In this city, triplets are invariably tied together. Whether at the wrists or at the ankles, around the waist or neck, groups of three whether related or not are to be found invariably bound to one another with rope, string, twine or, once, rubber thongs. Often they, “the triplets” as they’re referred to, are knotted together in a disposition that forces all parties to face in, engendering a circle or semicircle, a huddled gather in which they can communicate and transact in safety, in private. It’s important to understand, or so I’ve been told by a visiting physician with whom I shared a table at breakfast at our hotel, that each party is bound not to another party, but to two other parties, hence increasing interaction within the group (and so, decreasing such with the without), and what he referred to as “inter-responsibility”…I do not understand, though this doctor went on to explain: When one party expires, an officer of the law arrives to remove him or her (groups of threes are always “sex-sensitive”), while that officer’s partner conducts the remnant of the group to one of many poles. These poles, each to a designated group, are apparently erected by government, assigned by lottery, but then decorated at private expense. This pole becomes the third party to the group, hence rendering the collective stationary, with each of the remaining members hitched to its length. When a second, penultimate, member of the collective expires, he or she is not replaced. Instead, an officer or his or her partner ties the loose ends off to the pole, and adds two other bonds of a rare, expensive, and extremely strong (if toxic) material. With all limbs tethered to the pole, the last party expires, soon — victim to violence, and violent rape — though is said to have eventually become “one with the pole.”
Jana is thirteen, she is just beginning to grow into her skin: the city’s summer swells her breasts with sweat and muscle, her hair is greasy and growing longer by the day. With green eyes, and fair skin, she is a beauty. Rebellious, certainly, but very smart. (Or so I observed, but they told me this, too.) Lara, though also in her early teens, seems younger, physically, and in what Jana calls “her philosophy.” Her, Lara’s, eyes are dark, her skin is darker. Her hair is haphazardly styled, rattyshort and dry. Still, to each other Jana and Lara are twins, identical. Their mother, since dead, burned one once with a cigarette to tell them apart before she abandoned them on the stoop of the hotel at which we met (in the lobby, one night, very late). Jana says Mom burned Lara, who of course says Jana. Neither can find the burn, nor identify it, from among their very many burns. As the city is dangerous, they must stick together, stay close: They’ve had themselves pierced, I won’t reveal where (neither will they), and their piercings are either interlocked, two rings one on each of them rung into one another (Lara), or else are connected through the agencies of a very short chain (Jana), a loooooooong chain (Lara), and so on. However, they both agree that they did the piercings themselves. As they wander the streets of the city in search of sustenance and heat, they stagger even after much rehearsal, practice: they seem like they’re always leaning on each other, propping one another up, throwing themselves forward while one sits in the other’s lap.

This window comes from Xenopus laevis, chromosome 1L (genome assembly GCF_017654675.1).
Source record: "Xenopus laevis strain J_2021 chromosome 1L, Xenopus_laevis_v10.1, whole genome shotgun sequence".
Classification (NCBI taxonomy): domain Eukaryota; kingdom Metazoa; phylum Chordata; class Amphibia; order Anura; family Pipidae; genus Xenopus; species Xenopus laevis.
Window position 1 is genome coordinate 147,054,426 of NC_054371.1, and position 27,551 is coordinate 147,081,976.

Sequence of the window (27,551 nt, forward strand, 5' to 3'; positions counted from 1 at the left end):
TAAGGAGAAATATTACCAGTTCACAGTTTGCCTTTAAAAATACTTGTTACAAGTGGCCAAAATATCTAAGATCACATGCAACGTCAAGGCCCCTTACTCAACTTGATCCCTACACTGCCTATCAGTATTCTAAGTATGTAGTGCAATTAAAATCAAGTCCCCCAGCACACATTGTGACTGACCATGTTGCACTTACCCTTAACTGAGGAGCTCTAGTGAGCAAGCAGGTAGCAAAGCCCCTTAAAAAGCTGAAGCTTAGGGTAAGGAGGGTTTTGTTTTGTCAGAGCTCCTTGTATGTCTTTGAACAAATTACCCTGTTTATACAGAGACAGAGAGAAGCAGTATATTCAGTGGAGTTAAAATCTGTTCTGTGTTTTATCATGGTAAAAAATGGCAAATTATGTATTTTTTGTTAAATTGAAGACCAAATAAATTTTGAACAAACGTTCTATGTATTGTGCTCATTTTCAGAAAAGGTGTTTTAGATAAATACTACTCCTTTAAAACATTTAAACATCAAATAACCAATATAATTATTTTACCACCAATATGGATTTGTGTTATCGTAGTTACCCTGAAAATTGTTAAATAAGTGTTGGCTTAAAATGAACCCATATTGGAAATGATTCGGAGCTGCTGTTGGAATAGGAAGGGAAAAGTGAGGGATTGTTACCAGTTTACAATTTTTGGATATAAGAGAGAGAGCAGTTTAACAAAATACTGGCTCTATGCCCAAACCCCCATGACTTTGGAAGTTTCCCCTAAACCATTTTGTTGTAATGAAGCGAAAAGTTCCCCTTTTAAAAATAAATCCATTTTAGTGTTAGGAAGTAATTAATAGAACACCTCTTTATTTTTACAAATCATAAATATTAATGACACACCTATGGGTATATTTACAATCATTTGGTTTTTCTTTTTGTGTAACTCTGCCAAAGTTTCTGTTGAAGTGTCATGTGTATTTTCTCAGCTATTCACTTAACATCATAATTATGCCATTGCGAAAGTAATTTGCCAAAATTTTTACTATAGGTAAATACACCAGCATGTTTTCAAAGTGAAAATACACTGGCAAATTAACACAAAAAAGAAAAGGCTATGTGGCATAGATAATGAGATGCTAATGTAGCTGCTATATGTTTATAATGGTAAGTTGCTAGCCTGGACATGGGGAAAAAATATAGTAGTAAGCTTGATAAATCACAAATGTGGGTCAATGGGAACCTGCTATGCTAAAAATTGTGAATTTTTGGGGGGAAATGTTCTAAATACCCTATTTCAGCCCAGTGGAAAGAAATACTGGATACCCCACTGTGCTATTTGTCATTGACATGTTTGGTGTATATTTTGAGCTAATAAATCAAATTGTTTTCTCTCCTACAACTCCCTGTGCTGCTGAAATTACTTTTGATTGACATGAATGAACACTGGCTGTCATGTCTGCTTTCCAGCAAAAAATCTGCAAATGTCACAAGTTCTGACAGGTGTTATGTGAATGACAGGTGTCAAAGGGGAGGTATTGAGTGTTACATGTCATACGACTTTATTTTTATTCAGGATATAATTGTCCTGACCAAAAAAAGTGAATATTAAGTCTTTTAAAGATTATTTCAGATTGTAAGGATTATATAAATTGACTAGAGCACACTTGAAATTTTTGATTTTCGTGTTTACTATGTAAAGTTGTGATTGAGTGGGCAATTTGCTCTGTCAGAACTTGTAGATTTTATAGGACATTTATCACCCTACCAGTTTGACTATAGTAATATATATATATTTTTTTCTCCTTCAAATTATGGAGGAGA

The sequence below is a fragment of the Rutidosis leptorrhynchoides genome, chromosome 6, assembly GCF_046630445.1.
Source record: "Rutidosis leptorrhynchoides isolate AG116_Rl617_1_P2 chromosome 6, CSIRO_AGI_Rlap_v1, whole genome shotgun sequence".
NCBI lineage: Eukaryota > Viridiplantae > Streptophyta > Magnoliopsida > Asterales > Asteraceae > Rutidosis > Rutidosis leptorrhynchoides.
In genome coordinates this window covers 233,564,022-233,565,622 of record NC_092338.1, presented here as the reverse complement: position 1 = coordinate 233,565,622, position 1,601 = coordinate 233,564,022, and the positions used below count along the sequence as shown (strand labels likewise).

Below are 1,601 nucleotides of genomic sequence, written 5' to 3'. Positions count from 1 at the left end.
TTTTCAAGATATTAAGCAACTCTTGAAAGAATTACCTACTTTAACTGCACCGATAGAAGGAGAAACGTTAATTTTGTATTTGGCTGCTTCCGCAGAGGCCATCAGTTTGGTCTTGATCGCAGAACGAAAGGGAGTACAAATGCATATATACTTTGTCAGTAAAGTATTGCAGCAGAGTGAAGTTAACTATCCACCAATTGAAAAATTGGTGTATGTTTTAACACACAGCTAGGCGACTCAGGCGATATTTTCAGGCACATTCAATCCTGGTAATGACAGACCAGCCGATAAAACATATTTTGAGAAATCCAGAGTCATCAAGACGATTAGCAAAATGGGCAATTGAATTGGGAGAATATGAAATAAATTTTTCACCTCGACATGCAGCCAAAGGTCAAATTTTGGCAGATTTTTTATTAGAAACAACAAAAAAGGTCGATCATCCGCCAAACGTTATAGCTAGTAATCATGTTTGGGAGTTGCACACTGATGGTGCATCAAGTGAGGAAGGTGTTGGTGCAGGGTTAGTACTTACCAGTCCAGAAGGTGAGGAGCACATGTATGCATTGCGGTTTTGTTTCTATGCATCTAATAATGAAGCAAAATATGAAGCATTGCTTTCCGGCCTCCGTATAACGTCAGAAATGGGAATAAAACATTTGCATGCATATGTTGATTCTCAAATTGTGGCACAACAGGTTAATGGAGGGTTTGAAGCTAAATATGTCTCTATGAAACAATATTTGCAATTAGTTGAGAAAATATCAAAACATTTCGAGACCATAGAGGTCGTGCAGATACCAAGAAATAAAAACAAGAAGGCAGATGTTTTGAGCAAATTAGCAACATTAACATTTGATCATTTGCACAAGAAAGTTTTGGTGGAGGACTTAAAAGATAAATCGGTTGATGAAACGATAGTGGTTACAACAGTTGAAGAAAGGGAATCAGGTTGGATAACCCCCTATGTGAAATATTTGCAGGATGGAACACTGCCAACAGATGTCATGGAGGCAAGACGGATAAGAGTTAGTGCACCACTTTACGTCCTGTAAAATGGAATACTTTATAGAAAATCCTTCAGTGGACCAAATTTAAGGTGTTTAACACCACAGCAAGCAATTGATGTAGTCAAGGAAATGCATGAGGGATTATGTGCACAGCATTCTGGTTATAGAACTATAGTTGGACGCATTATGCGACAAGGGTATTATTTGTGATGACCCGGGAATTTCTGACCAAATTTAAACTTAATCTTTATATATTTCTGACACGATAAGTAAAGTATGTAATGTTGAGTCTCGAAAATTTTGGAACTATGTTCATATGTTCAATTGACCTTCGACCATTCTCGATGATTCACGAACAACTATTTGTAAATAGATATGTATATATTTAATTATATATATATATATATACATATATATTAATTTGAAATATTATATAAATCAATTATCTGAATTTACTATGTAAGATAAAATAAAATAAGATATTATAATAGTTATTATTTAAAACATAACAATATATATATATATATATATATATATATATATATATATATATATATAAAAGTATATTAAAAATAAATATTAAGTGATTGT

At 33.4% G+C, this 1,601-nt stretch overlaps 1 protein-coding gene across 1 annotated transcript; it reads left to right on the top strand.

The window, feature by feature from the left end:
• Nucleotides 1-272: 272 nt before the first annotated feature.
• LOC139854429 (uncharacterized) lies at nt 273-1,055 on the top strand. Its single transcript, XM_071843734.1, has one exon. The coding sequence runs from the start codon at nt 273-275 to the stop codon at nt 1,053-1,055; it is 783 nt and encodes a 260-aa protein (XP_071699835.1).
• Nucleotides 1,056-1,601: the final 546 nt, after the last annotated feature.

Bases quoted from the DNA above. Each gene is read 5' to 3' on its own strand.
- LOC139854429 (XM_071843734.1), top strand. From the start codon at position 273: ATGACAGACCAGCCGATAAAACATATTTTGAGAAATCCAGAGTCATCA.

Here’s how you go crazy and lose it in a city that’s strange. First, you check in and tell the frontdesk clerk your wife will be coming by later that night, or the next morning and, “Can you please just send her up?” Then, the next morning after breakfast ask the clerk if she’s called and left a message, and when he or she the clerk says no, seem agitated, but only slightly. Allow your agitation to increase throughout the afternoon, calling down to the desk every hour. On your way to dinner, however, tell the night clerk — in person, with a whiskeysour whisper — that your lover “might be dropping in, too,” and that he or she shouldn’t tell your wife about her, the lover, if she, your wife, would ever happen to call, or finally arrive. Returned to your room, continue making calls through the evening, asking after both. For your next breakfast, order room service, splurge. Ask for it for six a.m. That’s who’ll find the body — not the morning clerk, but that bellboy with the muscles, knifely lips, bluegreen eyes and dyed blonde hair.
Before digging up the gun from the duffel, sit down and write two letters. To a lover. To a wife.
Read more from Cohen on Fanzine here, and check the author’s personal site joshuacohen.org for more info on his other available work.